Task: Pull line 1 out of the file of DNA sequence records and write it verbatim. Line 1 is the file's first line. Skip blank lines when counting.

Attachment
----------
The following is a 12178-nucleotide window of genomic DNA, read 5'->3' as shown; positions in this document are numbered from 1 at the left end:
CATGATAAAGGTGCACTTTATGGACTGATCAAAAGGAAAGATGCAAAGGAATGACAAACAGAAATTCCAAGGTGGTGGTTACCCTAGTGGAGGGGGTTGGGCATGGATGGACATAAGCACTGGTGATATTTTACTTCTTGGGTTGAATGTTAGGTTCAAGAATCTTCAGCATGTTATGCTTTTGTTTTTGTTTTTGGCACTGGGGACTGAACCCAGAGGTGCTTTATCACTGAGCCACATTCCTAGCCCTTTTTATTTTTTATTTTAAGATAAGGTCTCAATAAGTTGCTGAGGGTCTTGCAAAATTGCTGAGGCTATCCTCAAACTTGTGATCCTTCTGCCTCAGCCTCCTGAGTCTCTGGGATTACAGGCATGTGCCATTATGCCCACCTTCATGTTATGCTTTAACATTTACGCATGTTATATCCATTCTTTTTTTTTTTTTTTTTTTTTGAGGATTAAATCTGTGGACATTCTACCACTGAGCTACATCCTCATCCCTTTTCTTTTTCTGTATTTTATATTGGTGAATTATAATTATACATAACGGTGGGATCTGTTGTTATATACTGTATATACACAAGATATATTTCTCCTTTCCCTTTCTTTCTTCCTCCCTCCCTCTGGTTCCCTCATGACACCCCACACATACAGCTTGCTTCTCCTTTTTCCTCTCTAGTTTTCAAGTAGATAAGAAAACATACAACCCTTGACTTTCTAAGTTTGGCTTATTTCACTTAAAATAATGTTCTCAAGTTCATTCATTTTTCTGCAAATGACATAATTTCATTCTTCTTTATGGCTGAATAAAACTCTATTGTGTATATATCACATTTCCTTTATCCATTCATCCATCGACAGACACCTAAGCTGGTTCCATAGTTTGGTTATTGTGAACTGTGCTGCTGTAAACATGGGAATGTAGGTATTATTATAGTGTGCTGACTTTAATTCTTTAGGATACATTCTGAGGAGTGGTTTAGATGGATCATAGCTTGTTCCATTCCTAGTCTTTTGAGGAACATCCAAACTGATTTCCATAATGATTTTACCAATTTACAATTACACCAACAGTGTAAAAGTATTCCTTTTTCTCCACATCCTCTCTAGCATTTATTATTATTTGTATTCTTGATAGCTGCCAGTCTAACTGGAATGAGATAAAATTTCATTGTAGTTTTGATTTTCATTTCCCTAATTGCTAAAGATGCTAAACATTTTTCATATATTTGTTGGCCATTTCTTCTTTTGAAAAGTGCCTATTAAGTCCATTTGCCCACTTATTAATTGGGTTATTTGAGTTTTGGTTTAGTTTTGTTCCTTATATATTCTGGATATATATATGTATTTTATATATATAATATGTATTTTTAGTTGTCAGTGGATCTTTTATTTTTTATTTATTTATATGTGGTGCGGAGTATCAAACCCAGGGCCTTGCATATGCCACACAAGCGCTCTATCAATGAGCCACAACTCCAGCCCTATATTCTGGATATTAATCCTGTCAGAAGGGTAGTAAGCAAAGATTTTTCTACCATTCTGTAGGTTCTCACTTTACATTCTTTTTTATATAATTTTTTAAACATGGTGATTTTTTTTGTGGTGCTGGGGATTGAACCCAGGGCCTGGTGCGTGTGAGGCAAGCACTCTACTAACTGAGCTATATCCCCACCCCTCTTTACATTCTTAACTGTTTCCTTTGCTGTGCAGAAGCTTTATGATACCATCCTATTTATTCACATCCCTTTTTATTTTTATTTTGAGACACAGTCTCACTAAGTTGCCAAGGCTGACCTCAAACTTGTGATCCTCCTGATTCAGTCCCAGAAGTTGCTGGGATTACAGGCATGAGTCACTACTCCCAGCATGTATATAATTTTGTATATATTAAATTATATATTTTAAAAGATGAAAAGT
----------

The following is a 12178-nucleotide window of genomic DNA, read 5'->3' as shown; positions in this document are numbered from 1 at the left end: